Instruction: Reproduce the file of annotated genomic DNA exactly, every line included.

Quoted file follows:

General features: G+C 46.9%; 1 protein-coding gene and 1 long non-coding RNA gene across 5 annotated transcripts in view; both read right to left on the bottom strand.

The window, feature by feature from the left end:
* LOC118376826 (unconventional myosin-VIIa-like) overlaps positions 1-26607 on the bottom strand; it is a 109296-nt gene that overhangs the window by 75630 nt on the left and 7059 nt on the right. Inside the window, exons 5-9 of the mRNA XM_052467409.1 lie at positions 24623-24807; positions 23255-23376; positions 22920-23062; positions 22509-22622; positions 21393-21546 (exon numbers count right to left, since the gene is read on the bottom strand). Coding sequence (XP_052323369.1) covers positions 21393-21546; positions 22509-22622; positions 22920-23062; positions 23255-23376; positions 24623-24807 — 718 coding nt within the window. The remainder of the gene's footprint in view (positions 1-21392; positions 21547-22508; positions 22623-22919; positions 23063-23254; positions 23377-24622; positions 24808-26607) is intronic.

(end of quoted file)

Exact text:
General features: G+C 46.9%; 1 protein-coding gene and 1 long non-coding RNA gene across 5 annotated transcripts in view; both read right to left on the bottom strand.

The window, feature by feature from the left end:
* LOC118376826 (unconventional myosin-VIIa-like) overlaps positions 1-26607 on the bottom strand; it is a 109296-nt gene that overhangs the window by 75630 nt on the left and 7059 nt on the right. Inside the window, exons 5-9 of the mRNA XM_052467409.1 lie at positions 24623-24807; positions 23255-23376; positions 22920-23062; positions 22509-22622; positions 21393-21546 (exon numbers count right to left, since the gene is read on the bottom strand). Coding sequence (XP_052323369.1) covers positions 21393-21546; positions 22509-22622; positions 22920-23062; positions 23255-23376; positions 24623-24807 — 718 coding nt within the window. The remainder of the gene's footprint in view (positions 1-21392; positions 21547-22508; positions 22623-22919; positions 23063-23254; positions 23377-24622; positions 24808-26607) is intronic.